is living up to his pledge to cut off the flow of
      Islamic militants into Kashmir. They suggest that a
      drop in violence could create political breathing

      Nazir Ahmad, the party's general secretary, called on
      separatist leaders to put their names forward for the
      legislative assembly. "They're welcome," he said. "We
      tell them, 'You prove your representative character.'
      If people vote for them, let them come in the

      That is the argument of Indian officials in New Delhi,
      who describe the elections as a critical first step
      toward dialogue -- a term they prefer to negotiations
      -- with Pakistan and the Kashmiri separatist leaders.

      "We can't talk to the Hurriyet because they haven't
      proved their representative character," said an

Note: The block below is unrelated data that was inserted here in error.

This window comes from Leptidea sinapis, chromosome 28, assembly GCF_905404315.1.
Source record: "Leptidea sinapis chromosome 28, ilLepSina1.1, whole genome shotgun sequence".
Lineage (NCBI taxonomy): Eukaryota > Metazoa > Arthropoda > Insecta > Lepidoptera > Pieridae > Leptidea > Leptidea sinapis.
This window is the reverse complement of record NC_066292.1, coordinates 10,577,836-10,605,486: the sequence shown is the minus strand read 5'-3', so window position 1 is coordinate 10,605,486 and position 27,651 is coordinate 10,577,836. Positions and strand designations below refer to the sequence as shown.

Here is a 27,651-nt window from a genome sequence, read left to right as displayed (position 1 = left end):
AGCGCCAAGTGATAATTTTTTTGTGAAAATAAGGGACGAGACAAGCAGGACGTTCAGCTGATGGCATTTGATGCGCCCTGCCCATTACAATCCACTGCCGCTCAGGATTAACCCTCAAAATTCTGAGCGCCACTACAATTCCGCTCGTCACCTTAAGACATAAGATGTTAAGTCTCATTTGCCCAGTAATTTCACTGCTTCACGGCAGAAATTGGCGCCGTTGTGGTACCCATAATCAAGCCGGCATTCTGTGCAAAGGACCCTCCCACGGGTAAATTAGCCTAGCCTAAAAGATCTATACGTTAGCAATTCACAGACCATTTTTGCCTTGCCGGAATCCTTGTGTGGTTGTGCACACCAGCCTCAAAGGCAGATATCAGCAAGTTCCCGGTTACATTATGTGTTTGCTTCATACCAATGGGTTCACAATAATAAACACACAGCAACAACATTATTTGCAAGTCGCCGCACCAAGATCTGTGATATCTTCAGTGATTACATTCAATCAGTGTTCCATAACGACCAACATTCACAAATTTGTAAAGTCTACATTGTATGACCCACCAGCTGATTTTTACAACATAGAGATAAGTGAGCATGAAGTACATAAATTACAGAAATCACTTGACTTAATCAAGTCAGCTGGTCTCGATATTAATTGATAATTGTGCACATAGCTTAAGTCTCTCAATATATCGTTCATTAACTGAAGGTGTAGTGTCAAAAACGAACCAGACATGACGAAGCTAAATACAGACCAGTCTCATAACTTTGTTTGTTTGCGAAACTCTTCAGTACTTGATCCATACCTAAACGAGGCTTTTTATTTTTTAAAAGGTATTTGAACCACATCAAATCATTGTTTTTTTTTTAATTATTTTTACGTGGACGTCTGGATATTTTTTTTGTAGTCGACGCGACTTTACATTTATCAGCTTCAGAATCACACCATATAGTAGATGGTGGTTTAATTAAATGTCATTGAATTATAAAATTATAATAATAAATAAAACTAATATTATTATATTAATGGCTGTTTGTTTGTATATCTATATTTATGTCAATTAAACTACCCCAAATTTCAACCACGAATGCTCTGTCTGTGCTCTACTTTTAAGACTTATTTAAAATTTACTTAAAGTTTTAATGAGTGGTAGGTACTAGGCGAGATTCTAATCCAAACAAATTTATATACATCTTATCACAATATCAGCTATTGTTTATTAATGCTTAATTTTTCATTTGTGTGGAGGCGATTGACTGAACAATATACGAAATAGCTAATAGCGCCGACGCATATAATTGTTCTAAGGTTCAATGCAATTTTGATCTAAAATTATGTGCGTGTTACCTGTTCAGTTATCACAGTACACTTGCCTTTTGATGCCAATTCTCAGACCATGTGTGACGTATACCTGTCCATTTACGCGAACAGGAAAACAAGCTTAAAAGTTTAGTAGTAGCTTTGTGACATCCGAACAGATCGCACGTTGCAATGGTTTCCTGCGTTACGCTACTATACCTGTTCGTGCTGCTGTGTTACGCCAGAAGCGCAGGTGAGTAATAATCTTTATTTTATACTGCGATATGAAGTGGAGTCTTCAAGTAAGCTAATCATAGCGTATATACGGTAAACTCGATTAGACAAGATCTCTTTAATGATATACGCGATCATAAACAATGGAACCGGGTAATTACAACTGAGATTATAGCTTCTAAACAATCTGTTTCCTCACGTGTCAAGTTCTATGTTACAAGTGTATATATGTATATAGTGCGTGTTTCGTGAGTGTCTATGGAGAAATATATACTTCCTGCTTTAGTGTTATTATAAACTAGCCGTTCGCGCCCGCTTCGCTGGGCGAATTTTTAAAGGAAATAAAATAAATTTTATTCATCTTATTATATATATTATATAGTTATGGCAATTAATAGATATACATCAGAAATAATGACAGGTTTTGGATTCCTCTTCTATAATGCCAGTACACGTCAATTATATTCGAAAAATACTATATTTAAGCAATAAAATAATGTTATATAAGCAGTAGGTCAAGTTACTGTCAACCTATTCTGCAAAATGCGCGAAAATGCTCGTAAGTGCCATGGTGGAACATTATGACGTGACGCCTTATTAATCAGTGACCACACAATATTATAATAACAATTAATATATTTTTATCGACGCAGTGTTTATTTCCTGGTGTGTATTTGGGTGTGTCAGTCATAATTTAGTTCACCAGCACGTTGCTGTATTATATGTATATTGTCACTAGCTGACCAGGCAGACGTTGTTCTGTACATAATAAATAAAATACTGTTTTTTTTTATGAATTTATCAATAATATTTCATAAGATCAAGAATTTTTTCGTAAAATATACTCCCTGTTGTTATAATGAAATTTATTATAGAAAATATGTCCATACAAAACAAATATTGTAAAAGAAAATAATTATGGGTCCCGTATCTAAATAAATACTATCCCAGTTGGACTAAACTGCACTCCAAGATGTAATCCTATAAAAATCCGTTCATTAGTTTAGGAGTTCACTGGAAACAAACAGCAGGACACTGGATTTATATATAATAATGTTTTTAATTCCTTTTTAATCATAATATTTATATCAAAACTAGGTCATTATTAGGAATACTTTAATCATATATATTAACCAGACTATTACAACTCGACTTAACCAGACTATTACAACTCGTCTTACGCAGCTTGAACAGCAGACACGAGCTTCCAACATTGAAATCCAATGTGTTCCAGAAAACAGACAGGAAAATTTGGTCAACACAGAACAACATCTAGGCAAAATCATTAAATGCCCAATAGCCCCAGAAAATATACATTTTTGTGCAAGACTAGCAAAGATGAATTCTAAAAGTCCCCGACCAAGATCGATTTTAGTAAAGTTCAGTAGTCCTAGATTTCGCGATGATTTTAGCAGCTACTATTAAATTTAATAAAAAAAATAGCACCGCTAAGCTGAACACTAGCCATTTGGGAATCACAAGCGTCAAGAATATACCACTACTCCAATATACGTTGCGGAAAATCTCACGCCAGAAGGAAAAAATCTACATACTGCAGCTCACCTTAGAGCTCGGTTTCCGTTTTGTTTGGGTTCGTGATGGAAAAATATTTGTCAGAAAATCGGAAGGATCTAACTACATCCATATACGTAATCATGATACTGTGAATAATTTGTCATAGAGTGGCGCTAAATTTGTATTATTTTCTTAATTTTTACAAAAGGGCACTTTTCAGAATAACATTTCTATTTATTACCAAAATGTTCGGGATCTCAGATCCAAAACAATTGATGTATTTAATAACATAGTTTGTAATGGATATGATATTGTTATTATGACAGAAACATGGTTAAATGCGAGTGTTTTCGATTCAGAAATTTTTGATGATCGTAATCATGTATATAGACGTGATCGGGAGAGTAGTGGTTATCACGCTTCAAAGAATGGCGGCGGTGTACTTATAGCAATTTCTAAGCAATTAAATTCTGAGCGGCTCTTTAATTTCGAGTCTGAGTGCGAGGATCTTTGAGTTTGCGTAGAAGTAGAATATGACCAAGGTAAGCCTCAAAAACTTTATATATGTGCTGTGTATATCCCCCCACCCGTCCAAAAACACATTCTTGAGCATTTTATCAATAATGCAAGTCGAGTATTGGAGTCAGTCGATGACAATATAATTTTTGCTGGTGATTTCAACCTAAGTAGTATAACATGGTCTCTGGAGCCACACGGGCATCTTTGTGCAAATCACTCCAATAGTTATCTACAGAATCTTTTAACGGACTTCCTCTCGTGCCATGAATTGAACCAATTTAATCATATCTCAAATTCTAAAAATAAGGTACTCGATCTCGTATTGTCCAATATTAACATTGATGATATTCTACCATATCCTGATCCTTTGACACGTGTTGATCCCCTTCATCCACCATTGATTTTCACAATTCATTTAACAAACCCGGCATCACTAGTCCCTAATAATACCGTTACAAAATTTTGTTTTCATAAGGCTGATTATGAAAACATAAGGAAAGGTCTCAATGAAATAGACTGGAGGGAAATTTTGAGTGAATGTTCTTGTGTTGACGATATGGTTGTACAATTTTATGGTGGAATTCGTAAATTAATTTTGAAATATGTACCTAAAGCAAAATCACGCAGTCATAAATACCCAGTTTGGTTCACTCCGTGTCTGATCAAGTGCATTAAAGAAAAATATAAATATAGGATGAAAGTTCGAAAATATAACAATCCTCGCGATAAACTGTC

official in India's Interior Ministry. "Now, whoever
      comes out of the election process, we will talk with
      them. That is why we had asked Hurriyet to participate
      in the elections."

      Mehbooba Mufti, 42, the daughter of a former Indian
      cabinet minister and a prominent Kashmiri Muslim
      politician, is among those who are considering the
      Indian government's offer. She is openly sympathetic
      to "the boys," as the militants are called here, but
      thinks "a good election can be a starting point."

      Still, Mufti has not announced her candidacy for the
      assembly. Given the history of electoral politics in
      Kashmir, she said, she doubts that India and the
      National Conference are serious about their commitment
      to a clean contest.

      "Elections have really added to the miseries of the
      people," she said. "Let's see if it's free and fair."

      Special correspondent Rama Lakshmi contributed to this

      © 2002 The Washington Post Company